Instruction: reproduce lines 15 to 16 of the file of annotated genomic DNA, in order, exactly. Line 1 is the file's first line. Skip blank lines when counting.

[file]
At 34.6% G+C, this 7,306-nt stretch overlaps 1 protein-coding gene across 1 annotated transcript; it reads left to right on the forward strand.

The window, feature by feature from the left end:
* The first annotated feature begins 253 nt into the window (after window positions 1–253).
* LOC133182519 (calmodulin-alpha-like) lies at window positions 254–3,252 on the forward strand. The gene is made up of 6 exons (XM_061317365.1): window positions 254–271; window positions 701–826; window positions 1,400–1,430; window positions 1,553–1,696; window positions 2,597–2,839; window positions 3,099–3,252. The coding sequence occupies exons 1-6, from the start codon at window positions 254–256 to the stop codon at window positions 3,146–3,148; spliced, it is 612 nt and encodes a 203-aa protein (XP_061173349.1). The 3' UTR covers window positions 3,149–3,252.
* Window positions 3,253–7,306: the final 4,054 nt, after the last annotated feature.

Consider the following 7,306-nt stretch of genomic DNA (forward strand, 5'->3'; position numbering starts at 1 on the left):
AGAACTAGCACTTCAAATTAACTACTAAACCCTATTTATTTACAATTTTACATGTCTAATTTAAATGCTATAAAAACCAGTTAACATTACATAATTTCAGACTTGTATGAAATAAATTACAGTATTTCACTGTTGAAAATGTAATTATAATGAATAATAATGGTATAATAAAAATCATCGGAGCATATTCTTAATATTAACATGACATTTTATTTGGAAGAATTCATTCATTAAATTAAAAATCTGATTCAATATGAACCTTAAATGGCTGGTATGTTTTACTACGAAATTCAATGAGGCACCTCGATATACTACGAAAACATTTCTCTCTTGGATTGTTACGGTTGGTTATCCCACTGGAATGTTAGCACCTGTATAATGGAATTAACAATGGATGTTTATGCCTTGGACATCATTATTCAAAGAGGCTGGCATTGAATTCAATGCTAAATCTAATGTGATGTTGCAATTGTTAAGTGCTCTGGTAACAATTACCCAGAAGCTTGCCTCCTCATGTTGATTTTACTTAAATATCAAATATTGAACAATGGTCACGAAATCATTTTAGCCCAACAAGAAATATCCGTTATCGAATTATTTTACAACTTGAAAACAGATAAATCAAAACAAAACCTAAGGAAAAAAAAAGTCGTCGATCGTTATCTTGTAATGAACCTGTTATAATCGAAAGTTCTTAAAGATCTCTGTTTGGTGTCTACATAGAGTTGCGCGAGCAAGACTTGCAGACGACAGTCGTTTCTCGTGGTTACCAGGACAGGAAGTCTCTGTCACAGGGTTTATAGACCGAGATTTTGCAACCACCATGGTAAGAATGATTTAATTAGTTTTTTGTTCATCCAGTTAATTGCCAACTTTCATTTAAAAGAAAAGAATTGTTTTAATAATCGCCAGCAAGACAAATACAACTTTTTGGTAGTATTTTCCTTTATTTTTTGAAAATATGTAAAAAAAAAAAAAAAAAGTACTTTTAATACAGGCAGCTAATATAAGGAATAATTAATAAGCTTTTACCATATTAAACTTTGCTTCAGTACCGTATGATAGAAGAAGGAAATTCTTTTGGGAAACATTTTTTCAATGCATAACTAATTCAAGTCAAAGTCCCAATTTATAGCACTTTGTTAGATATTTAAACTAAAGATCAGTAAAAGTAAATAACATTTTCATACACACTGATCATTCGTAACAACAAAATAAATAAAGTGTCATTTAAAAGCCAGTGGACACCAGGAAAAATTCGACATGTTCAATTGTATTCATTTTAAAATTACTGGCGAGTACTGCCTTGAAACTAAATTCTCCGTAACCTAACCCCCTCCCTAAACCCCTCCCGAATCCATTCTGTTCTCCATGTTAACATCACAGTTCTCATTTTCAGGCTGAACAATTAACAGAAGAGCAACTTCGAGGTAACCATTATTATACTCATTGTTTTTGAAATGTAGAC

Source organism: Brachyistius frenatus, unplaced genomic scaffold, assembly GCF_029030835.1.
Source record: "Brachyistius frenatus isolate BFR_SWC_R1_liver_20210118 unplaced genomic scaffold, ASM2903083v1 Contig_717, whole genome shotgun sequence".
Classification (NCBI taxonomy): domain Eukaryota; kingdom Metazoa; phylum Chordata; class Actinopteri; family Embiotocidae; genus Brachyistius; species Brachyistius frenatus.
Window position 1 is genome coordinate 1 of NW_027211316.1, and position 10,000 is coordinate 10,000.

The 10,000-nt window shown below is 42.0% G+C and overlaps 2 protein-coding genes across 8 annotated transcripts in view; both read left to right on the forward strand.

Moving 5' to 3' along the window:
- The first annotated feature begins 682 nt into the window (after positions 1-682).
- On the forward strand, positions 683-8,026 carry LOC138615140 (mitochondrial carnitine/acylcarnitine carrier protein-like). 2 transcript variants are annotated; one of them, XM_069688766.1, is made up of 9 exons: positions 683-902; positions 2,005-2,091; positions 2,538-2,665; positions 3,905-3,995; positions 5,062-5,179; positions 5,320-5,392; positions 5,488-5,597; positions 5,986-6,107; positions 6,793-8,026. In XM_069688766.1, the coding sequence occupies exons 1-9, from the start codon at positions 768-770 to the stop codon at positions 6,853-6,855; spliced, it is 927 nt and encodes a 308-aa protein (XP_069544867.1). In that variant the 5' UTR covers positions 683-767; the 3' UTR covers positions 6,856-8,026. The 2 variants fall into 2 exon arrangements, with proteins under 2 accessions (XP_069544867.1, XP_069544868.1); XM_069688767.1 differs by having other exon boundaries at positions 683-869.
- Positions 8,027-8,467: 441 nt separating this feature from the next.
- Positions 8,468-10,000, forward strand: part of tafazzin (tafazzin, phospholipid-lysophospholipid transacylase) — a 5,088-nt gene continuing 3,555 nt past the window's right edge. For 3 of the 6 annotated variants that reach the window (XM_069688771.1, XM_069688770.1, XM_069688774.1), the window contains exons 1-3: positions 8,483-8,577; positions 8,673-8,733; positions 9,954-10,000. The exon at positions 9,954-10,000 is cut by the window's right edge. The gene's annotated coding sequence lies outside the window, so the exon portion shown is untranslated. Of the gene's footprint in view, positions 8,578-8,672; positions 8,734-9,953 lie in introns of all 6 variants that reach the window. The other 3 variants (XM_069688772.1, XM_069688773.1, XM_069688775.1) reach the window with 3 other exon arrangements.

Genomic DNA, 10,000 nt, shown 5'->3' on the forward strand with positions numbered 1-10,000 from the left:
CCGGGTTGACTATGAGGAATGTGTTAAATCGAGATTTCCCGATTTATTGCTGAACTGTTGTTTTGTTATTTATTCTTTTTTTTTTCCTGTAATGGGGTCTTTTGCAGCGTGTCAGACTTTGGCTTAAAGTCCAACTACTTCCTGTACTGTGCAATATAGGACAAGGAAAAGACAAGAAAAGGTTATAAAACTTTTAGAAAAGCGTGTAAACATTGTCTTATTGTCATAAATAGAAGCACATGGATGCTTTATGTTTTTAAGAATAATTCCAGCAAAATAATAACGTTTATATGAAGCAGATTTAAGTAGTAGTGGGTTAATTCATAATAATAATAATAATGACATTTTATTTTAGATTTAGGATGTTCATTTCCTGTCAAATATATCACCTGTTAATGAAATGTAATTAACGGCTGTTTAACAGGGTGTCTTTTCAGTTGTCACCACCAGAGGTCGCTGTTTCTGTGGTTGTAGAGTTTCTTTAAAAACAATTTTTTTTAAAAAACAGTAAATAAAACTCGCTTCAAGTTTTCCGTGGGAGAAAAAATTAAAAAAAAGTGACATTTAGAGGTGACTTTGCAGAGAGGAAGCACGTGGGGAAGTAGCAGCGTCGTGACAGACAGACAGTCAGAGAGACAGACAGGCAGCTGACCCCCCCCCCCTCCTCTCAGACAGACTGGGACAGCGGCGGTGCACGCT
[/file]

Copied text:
- On the forward strand, positions 683-8,026 carry LOC138615140 (mitochondrial carnitine/acylcarnitine carrier protein-like). 2 transcript variants are annotated; one of them, XM_069688766.1, is made up of 9 exons: positions 683-902; positions 2,005-2,091; positions 2,538-2,665; positions 3,905-3,995; positions 5,062-5,179; positions 5,320-5,392; positions 5,488-5,597; positions 5,986-6,107; positions 6,793-8,026. In XM_069688766.1, the coding sequence occupies exons 1-9, from the start codon at positions 768-770 to the stop codon at positions 6,853-6,855; spliced, it is 927 nt and encodes a 308-aa protein (XP_069544867.1). In that variant the 5' UTR covers positions 683-767; the 3' UTR covers positions 6,856-8,026. The 2 variants fall into 2 exon arrangements, with proteins under 2 accessions (XP_069544867.1, XP_069544868.1); XM_069688767.1 differs by having other exon boundaries at positions 683-869.
- Positions 8,027-8,467: 441 nt separating this feature from the next.